“Have you considered your being here as having a distracting effect on my unit?”

* * *

I watched one hour of 360 where Anderson Cooper, a journalist, was commenting on a politician’s controversial decision, saying “is that leadership?” I had to wonder – what does he know about leadership? I did not ask for his opinion on leadership, and probably never will..

I do not believe journalists or investigative reporters are Priests, owing allegiance to some greater unquestionable good. How close do you have to get to war, to be satisfied it is indeed war? The stress, hardship, sadness and enduring scarring is not new, and it is not news. It seems to be the latest entertainment for a society with so many distractions that boredom of too many choices becomes a license to do and view the previously unthinkable. Reporters serve it up in buckets.

I really have no issue with investigative reporters seeing some worldly ill, and working hard to expose it, so that society can then correct it. But some things are hard enough without a reporter interpreting what just happened. You want to experience war, and be in the “experienced combat and lived” club? Then raise your hand. And even then, you might not get admitted.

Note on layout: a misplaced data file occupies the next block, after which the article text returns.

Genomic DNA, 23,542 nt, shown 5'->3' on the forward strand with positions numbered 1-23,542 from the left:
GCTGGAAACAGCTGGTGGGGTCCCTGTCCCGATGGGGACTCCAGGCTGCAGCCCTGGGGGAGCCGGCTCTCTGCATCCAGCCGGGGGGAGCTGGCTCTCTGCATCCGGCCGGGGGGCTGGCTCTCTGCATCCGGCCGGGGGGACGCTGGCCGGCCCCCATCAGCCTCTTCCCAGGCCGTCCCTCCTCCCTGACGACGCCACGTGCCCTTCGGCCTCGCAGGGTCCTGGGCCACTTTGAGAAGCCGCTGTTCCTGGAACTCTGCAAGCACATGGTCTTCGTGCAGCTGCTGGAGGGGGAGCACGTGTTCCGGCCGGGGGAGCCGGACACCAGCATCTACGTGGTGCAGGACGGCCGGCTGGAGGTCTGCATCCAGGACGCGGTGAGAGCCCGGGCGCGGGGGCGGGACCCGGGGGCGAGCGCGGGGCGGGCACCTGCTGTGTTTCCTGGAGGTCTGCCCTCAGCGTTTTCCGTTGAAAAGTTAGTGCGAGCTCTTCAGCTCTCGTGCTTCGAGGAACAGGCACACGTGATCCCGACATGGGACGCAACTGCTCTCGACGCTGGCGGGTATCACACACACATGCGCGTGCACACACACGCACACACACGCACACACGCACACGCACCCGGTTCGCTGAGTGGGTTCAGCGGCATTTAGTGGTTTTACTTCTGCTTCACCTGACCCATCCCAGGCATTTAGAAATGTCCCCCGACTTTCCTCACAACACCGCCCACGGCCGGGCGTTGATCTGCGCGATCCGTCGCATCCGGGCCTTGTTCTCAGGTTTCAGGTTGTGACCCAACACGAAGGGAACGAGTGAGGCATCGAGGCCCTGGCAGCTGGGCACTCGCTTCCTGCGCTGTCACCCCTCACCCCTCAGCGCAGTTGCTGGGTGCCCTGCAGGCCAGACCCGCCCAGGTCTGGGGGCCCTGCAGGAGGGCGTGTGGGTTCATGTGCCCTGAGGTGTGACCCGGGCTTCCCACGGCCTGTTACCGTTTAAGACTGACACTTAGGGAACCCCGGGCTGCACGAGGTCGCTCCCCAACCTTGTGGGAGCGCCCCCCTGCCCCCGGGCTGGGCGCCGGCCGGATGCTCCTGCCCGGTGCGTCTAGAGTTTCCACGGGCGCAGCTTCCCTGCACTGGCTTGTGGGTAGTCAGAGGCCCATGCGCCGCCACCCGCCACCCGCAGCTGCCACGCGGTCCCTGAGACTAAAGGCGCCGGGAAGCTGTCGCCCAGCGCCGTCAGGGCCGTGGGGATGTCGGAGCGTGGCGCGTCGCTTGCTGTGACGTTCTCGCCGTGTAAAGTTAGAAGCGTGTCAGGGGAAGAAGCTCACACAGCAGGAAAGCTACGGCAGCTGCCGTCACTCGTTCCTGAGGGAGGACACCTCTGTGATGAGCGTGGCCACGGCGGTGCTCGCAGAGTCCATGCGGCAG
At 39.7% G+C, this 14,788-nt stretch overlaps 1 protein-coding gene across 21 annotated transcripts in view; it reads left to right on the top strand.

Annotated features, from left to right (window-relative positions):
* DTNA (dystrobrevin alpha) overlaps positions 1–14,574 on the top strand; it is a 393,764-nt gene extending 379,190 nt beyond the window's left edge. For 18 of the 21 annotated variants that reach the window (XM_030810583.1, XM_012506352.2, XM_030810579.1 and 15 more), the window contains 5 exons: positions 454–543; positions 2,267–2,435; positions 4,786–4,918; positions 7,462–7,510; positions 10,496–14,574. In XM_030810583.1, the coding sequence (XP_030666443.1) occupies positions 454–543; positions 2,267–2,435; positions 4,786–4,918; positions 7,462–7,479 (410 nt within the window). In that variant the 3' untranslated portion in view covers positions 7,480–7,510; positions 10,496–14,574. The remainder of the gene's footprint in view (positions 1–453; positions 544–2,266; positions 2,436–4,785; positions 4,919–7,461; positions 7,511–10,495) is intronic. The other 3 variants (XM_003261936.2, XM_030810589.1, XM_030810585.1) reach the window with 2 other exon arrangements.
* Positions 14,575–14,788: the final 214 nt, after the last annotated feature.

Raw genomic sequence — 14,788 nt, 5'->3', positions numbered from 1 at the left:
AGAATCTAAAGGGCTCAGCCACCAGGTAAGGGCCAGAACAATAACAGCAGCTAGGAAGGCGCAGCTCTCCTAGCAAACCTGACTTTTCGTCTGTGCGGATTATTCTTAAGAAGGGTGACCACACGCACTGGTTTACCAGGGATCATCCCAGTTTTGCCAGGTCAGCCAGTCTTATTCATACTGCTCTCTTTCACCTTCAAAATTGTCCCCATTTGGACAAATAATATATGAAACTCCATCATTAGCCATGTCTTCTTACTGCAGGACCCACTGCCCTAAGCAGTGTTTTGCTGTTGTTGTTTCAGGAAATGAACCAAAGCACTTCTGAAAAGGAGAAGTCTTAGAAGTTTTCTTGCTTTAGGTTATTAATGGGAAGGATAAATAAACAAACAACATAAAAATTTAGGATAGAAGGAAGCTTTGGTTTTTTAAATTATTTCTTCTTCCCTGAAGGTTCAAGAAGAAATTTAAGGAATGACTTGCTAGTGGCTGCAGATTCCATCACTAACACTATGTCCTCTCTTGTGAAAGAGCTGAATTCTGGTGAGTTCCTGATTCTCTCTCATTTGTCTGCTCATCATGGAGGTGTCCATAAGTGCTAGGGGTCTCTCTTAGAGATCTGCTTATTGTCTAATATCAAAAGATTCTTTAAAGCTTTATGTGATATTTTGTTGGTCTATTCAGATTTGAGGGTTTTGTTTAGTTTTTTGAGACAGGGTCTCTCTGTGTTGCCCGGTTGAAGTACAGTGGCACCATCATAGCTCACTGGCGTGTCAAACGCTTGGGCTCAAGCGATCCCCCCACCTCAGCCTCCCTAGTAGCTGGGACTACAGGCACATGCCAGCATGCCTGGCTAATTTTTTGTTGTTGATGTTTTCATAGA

Knock knock – it’s China

You read a lot of press about how China, the waking leviathan, will eventually be the center of gravity for commerce, and leader of economies locked in global competition. Well, that time is now. Surprise surprise.

The latest developments in radio control center around three areas: brushless electric motors, lithium type batteries, and spread spectrum 2.4 gigahertz band radios. More and more modelers are converting their radio systems to 2.4 ghz, and just about everyone has an electric indoor and outdoor airplane and helicopter of some sort. Everyone flying an electric airplane or helicopter has multiple batteries, so they can fly on one while they charge another. Every day another manufacturer of these batteries pops up in an ad in the trade magazines. All promise longer life, more recharges, and safer technology, and most are originating from China. These batteries are not imported and relabeled and resold in the states; they are mailed directly to you from China, where they are manufactured.